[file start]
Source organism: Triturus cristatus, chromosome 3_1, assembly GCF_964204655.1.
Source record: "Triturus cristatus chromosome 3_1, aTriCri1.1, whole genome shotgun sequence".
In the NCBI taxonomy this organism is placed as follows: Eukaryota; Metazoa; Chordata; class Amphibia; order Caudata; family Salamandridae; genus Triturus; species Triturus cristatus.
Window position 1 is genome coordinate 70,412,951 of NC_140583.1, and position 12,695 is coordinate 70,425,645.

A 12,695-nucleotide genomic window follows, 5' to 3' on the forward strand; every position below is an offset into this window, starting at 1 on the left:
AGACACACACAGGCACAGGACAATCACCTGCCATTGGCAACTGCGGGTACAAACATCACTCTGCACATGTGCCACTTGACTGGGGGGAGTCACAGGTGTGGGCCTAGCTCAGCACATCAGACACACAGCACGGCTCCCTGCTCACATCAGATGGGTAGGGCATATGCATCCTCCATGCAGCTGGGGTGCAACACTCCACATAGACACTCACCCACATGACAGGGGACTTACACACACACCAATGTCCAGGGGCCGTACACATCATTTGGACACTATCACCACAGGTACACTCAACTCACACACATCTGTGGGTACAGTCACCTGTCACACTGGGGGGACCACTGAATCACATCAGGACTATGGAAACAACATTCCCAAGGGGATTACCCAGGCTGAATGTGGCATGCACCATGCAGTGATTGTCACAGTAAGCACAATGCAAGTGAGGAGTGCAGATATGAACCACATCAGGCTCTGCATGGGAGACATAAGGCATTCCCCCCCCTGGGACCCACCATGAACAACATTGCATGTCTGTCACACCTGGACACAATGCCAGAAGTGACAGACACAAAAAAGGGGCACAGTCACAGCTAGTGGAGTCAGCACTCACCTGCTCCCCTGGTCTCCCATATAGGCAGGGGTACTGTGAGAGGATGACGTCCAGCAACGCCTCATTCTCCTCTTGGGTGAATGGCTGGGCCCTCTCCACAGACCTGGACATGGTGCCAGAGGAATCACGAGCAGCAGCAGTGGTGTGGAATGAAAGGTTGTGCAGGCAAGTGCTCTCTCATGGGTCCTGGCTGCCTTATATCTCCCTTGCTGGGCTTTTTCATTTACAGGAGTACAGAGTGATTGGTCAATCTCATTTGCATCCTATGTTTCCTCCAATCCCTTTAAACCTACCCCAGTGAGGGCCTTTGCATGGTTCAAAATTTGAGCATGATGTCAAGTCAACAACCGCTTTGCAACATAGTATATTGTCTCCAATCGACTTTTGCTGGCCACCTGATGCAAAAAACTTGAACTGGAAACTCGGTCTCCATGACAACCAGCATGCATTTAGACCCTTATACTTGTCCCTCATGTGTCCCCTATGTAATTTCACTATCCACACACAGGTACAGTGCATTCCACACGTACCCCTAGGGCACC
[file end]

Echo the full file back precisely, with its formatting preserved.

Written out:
Source organism: Triturus cristatus, chromosome 3_1, assembly GCF_964204655.1.
Source record: "Triturus cristatus chromosome 3_1, aTriCri1.1, whole genome shotgun sequence".
In the NCBI taxonomy this organism is placed as follows: Eukaryota; Metazoa; Chordata; class Amphibia; order Caudata; family Salamandridae; genus Triturus; species Triturus cristatus.
Window position 1 is genome coordinate 70,412,951 of NC_140583.1, and position 12,695 is coordinate 70,425,645.

A 12,695-nucleotide genomic window follows, 5' to 3' on the forward strand; every position below is an offset into this window, starting at 1 on the left:
AGACACACACAGGCACAGGACAATCACCTGCCATTGGCAACTGCGGGTACAAACATCACTCTGCACATGTGCCACTTGACTGGGGGGAGTCACAGGTGTGGGCCTAGCTCAGCACATCAGACACACAGCACGGCTCCCTGCTCACATCAGATGGGTAGGGCATATGCATCCTCCATGCAGCTGGGGTGCAACACTCCACATAGACACTCACCCACATGACAGGGGACTTACACACACACCAATGTCCAGGGGCCGTACACATCATTTGGACACTATCACCACAGGTACACTCAACTCACACACATCTGTGGGTACAGTCACCTGTCACACTGGGGGGACCACTGAATCACATCAGGACTATGGAAACAACATTCCCAAGGGGATTACCCAGGCTGAATGTGGCATGCACCATGCAGTGATTGTCACAGTAAGCACAATGCAAGTGAGGAGTGCAGATATGAACCACATCAGGCTCTGCATGGGAGACATAAGGCATTCCCCCCCCTGGGACCCACCATGAACAACATTGCATGTCTGTCACACCTGGACACAATGCCAGAAGTGACAGACACAAAAAAGGGGCACAGTCACAGCTAGTGGAGTCAGCACTCACCTGCTCCCCTGGTCTCCCATATAGGCAGGGGTACTGTGAGAGGATGACGTCCAGCAACGCCTCATTCTCCTCTTGGGTGAATGGCTGGGCCCTCTCCACAGACCTGGACATGGTGCCAGAGGAATCACGAGCAGCAGCAGTGGTGTGGAATGAAAGGTTGTGCAGGCAAGTGCTCTCTCATGGGTCCTGGCTGCCTTATATCTCCCTTGCTGGGCTTTTTCATTTACAGGAGTACAGAGTGATTGGTCAATCTCATTTGCATCCTATGTTTCCTCCAATCCCTTTAAACCTACCCCAGTGAGGGCCTTTGCATGGTTCAAAATTTGAGCATGATGTCAAGTCAACAACCGCTTTGCAACATAGTATATTGTCTCCAATCGACTTTTGCTGGCCACCTGATGCAAAAAACTTGAACTGGAAACTCGGTCTCCATGACAACCAGCATGCATTTAGACCCTTATACTTGTCCCTCATGTGTCCCCTATGTAATTTCACTATCCACACACAGGTACAGTGCATTCCACACGTACCCCTAGGGCACC